# Singular

## 2.2 How to use this manual

#### For the impatient user

In Getting started, some simple examples explain how to use SINGULAR in a step-by-step manner.

Examples should come next for real learning-by-doing or to quickly solve some given mathematical problem without dwelling too deeply into SINGULAR. This chapter contains a lot of real-life examples and detailed instructions and explanations on how to solve mathematical problems using SINGULAR.

#### For the systematic user

In General concepts, all basic concepts which are important to use and to understand SINGULAR are developed. But even for users preferring the systematic approach it will be helpful to take a look at the examples in Getting started, every now and then. The topics in the chapter are organized more or less in the natural order in which the novice user is expected to have to deal with them.

• In Interactive use, and its subsections there are some words on entering and exiting SINGULAR, followed by a number of other aspects concerning the interactive user-interface.

• To do anything more than trivial integer computations, one needs to define a basering in SINGULAR. This is explained in detail in Rings and orderings.

• An overview of the algorithms implemented in the kernel of SINGULAR is given in Implemented algorithms.

• In The SINGULAR language, language specific concepts are introduced, such as the notions of names and objects, data types and conversion between them, etc.

• In Input and output, SINGULAR's mechanisms to store and retrieve data are discussed.

• The more complex concepts of procedures and libraries as well as tools for debugging them are considered in the following sections: Procedures, Libraries, and Debugging tools.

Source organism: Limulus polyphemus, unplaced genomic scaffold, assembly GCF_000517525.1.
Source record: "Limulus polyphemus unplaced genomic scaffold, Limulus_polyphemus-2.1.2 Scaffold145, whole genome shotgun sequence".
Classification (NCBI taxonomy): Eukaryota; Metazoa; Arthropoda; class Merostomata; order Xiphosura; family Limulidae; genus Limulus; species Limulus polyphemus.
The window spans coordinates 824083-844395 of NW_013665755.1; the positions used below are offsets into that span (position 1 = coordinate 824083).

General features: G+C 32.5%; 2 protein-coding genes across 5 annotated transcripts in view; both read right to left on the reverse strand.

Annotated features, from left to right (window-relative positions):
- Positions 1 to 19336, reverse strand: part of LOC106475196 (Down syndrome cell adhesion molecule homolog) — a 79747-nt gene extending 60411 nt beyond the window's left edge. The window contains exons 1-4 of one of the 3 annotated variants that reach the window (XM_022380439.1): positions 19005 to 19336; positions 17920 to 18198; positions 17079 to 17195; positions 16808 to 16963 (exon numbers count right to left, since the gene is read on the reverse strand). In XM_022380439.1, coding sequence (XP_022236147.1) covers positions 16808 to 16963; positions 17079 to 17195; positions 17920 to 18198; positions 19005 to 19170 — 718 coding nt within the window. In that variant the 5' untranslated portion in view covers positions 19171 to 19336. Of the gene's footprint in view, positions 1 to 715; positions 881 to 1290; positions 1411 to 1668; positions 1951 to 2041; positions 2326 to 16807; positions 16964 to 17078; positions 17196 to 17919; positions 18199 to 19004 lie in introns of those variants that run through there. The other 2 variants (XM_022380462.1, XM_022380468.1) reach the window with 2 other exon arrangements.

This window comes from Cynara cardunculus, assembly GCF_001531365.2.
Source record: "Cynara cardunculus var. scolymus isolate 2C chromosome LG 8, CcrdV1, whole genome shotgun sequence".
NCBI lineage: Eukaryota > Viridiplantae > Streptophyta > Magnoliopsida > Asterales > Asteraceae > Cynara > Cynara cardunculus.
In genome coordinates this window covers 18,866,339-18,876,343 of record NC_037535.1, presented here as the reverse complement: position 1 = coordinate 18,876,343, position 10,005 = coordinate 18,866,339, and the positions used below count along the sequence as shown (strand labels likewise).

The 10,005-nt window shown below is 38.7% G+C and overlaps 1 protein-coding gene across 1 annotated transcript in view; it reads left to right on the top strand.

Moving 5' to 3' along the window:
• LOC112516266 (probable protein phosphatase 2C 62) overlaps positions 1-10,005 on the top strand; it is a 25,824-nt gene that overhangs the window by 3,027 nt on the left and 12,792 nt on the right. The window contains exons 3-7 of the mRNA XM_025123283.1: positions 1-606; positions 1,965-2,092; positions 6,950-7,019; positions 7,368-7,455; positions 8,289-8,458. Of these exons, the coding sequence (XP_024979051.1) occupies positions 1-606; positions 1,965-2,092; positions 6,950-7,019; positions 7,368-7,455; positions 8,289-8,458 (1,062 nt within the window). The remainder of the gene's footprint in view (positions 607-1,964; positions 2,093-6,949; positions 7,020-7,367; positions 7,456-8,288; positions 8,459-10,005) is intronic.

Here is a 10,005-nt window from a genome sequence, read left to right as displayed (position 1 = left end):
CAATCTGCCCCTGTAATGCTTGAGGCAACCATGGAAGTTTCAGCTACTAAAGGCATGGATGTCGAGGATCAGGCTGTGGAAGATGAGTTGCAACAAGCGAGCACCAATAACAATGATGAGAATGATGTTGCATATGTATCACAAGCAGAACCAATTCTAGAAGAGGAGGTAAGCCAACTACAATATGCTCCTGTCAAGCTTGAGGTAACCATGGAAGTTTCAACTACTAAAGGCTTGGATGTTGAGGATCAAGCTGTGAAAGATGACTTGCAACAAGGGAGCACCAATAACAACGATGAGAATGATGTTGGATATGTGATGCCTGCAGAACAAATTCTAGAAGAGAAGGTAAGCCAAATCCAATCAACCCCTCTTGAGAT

Data types, is a complete treatment of SINGULAR's data types in alphabetical order, where each section corresponds to one data type. For each data type, its purpose is explained, the syntax of its declaration is given, related operations and functions are listed, and one or more examples illustrate its usage.

Functions and system variables, is an alphabetically ordered reference list of all of SINGULAR's functions, control structures, and system variables. Each entry includes a description of the syntax and semantics of the item being explained as well as one or more examples on how to use it.

#### Miscellaneous

Tricks and pitfalls, is a loose collection of limitations and features which may be unexpected by those who expect the SINGULAR language to be an exact copy of the C programming language or of some other Computer Algebra system's language. Additionally, some mathematical hints are collected there.

Mathematical background, introduces some of the mathematical notions and definitions used throughout this manual. For example, if in doubt what exactly a "negative degree reverse lexicographical ordering" is in SINGULAR, one should refer to this chapter.

SINGULAR libraries, lists the libraries which come with SINGULAR, and all functions contained in them.

#### Typographical conventions

Throughout this manual, the following typographical conventions are adopted:

• text in `typewriter` denotes SINGULAR input and output as well as reserved names:

• The basering can, e.g., be set using the command `setring`.

• the arrow ==> denotes SINGULAR output:

• `poly p=x+y+z;`
• `p*p;`
• `==> x2+2xy+y2+2xz+2yz+z2`

• square brackets are used to denote parts of syntax descriptions which are optional:

• [optional_text] required_text

• keys are denoted using typewriter, for example:

• `N` (press the key `N` to get to the next node in help mode)
• `RETURN` (press `RETURN` to finish an input line)
• `CTRL-P` (press the control key together with the key `P` to get the previous input line)

### Misc